Curious minds select the most fascinating podcasts from around the world. Discover hand-piqd audio recommendations on your favorite topics.
I'm a freelance journalist, currently based in Madrid. I used to be a News Producer at CNBC in London before, but I thought a little bit more sun might do me good. Now I write for several news organizations, covering a range of topics, from Spanish politics and human rights for Deutsche Welle to climate change for La Marea.
Talking about hazards to climate and the environment immediately summons images of gases and, at most, liquids. But what about one of the most 'solid' (and ubiquitous) substances we see around in our daily lives? Let's talk about concrete.
The title of this podcast already sets the scene. Is concrete really the most destructive material on Earth? I'm not sure I'd agree to that extreme, but it certainly is a first-level concern, side by side with plastics or pesticides. And this podcast outlines why.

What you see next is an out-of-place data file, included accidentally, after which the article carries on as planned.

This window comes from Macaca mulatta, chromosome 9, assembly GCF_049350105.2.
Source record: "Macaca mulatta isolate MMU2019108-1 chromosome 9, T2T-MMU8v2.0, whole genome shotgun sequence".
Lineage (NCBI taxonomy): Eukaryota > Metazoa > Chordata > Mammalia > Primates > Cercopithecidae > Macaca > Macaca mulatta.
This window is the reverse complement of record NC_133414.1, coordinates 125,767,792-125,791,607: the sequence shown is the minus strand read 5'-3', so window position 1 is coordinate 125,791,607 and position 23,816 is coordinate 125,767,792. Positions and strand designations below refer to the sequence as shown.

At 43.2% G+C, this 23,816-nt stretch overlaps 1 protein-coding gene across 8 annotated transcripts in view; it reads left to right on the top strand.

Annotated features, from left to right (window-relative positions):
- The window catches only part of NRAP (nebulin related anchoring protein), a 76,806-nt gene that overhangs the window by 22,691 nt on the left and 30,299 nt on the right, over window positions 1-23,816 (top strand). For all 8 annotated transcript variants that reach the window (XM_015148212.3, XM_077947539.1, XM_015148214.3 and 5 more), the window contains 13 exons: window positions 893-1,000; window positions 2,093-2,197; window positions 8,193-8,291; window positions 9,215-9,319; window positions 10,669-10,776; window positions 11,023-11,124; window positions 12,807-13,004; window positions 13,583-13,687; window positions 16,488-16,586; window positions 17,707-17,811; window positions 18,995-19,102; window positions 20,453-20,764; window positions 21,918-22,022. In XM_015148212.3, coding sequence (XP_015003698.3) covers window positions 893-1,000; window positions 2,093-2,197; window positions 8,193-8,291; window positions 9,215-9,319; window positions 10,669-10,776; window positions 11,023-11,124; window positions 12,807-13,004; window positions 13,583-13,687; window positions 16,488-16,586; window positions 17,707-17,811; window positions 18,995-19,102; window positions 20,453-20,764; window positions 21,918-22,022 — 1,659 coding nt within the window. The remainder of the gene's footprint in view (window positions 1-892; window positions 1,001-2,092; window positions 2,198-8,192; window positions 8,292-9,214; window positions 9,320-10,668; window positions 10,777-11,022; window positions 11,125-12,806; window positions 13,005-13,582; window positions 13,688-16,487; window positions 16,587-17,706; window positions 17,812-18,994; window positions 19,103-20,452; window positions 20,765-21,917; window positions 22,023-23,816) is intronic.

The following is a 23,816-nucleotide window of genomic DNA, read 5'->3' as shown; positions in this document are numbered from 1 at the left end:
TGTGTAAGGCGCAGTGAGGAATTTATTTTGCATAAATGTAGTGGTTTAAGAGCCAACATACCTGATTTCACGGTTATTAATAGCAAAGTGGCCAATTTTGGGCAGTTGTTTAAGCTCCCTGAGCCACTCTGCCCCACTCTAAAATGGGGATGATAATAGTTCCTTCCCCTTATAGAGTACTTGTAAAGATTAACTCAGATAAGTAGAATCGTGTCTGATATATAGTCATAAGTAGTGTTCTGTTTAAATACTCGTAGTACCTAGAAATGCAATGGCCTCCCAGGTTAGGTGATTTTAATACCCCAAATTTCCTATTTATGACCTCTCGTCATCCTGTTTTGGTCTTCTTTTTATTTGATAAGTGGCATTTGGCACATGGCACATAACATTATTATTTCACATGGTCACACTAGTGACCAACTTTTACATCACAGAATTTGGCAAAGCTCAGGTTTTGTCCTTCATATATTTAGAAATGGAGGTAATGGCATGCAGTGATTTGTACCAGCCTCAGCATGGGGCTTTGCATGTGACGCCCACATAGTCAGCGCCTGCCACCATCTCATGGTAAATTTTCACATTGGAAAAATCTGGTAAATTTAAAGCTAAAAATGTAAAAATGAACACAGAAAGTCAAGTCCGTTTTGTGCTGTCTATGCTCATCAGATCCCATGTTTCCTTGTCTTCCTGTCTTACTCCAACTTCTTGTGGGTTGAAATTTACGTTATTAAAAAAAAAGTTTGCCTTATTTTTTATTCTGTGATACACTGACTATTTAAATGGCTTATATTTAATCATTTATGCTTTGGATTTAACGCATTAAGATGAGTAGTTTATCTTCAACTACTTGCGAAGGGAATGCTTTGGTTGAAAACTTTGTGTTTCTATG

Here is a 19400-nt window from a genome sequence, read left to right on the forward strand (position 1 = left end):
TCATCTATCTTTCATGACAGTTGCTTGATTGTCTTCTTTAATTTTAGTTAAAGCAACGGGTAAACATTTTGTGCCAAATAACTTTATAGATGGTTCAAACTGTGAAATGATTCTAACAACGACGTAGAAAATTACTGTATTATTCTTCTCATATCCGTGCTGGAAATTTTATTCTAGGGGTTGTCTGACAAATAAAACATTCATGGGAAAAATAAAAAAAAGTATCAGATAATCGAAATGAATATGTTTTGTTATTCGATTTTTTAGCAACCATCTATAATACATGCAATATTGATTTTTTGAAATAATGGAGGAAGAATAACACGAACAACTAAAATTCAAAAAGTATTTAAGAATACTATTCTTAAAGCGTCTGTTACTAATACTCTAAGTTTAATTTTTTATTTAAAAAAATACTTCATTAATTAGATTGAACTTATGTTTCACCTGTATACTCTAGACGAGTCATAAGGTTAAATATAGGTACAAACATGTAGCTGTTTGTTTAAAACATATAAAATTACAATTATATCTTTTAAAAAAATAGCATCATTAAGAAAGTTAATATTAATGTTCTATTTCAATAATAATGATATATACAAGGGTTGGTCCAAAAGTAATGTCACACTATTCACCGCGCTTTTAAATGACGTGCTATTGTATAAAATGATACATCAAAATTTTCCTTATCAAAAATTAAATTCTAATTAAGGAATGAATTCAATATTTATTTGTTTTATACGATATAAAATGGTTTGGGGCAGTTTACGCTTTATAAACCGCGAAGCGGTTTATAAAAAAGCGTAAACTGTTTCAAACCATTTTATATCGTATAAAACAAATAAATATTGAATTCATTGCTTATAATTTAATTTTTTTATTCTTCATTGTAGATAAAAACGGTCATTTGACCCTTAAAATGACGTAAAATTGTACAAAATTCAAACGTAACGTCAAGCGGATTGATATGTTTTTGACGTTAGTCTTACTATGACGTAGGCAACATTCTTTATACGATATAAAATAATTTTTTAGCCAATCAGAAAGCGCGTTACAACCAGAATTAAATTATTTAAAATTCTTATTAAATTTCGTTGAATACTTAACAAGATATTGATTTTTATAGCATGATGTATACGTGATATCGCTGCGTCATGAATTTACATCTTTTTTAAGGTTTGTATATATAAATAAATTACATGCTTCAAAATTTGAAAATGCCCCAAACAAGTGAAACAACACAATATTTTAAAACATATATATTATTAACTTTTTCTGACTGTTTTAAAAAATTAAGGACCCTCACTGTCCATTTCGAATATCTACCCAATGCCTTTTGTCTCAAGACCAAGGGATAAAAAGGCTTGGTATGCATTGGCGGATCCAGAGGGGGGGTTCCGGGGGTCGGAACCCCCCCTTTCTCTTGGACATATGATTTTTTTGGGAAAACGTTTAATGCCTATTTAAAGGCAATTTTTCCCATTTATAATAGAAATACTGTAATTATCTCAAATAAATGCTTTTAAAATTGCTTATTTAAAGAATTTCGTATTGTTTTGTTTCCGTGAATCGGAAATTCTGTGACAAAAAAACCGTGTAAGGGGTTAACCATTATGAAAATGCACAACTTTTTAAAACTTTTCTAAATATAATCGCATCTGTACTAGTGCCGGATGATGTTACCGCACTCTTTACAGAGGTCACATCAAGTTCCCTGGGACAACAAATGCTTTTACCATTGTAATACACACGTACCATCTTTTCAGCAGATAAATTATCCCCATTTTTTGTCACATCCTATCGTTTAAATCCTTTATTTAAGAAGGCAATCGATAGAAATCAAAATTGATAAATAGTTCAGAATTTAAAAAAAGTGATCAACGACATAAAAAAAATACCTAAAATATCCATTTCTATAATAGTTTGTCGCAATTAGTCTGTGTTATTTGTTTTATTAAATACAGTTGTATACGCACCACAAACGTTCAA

To set the scene, a bit about quantity. If you thought we were producing a lot of plastic, then think again: Gram by gram, we produce around 30 times the concrete. We may have even produced enough to outweigh the combined carbon mass of every tree, bush and shrub on the planet.
And producing concrete is really polluting. The industry is behind up to 8% of global CO2 emissions, and it's particularly difficult to decarbonize. This is because it's produced through a calcination reaction, as we saw a while back. To meet the 2ºC goal of the Paris Agreement, we'd need to cut down cement-related emissions 24%.
Concrete also destroys the natural medium, including fertile soil, and makes it hard for nature to reclaim space. That's why we love it so much, but also the reason it's so dangerous.
But the main thing around concrete is that it's so linked to economic growth that it's almost a certainty: If your country is developing, you'll have a lot of construction going on. And construction is almost invariably linked to corruption, so concrete production creates a vicious cycle, encroaching by keeping elected officials artificially in office through kickbacks.
This excellent podcast by The Guardian goes over different case studies of countries bound to the cement industry at different points in history, such as the US, Japan or Brazil. It's a scary, but necessary look at a worldview where growth is king, and it's built on concrete. A worldview we'll need to change in order to survive.